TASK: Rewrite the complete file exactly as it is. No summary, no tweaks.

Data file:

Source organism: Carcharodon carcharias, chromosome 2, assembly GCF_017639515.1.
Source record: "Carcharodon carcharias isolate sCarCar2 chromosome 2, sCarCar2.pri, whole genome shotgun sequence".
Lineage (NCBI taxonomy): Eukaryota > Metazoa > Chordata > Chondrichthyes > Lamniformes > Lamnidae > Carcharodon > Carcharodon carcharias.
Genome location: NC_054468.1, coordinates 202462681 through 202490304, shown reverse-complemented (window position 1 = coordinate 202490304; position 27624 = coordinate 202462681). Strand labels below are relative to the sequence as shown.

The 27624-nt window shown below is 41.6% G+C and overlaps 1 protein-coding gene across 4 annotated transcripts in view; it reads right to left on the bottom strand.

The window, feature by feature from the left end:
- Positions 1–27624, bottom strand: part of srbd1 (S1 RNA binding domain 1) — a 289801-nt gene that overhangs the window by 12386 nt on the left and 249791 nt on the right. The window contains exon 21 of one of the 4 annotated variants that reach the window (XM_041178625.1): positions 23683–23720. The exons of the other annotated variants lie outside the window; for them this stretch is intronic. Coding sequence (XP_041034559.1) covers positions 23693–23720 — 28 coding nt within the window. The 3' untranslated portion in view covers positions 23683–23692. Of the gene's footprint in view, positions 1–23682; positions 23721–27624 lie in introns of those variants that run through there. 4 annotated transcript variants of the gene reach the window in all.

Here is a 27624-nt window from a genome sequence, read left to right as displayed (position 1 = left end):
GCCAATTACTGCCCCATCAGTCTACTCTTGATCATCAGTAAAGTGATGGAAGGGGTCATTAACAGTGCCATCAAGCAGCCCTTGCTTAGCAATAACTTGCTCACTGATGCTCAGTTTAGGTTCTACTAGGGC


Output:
Source organism: Carcharodon carcharias, chromosome 2, assembly GCF_017639515.1.
Source record: "Carcharodon carcharias isolate sCarCar2 chromosome 2, sCarCar2.pri, whole genome shotgun sequence".
Lineage (NCBI taxonomy): Eukaryota > Metazoa > Chordata > Chondrichthyes > Lamniformes > Lamnidae > Carcharodon > Carcharodon carcharias.
Genome location: NC_054468.1, coordinates 202462681 through 202490304, shown reverse-complemented (window position 1 = coordinate 202490304; position 27624 = coordinate 202462681). Strand labels below are relative to the sequence as shown.

The 27624-nt window shown below is 41.6% G+C and overlaps 1 protein-coding gene across 4 annotated transcripts in view; it reads right to left on the bottom strand.

The window, feature by feature from the left end:
- Positions 1–27624, bottom strand: part of srbd1 (S1 RNA binding domain 1) — a 289801-nt gene that overhangs the window by 12386 nt on the left and 249791 nt on the right. The window contains exon 21 of one of the 4 annotated variants that reach the window (XM_041178625.1): positions 23683–23720. The exons of the other annotated variants lie outside the window; for them this stretch is intronic. Coding sequence (XP_041034559.1) covers positions 23693–23720 — 28 coding nt within the window. The 3' untranslated portion in view covers positions 23683–23692. Of the gene's footprint in view, positions 1–23682; positions 23721–27624 lie in introns of those variants that run through there. 4 annotated transcript variants of the gene reach the window in all.

Here is a 27624-nt window from a genome sequence, read left to right as displayed (position 1 = left end):
GCCAATTACTGCCCCATCAGTCTACTCTTGATCATCAGTAAAGTGATGGAAGGGGTCATTAACAGTGCCATCAAGCAGCCCTTGCTTAGCAATAACTTGCTCACTGATGCTCAGTTTAGGTTCTACTAGGGC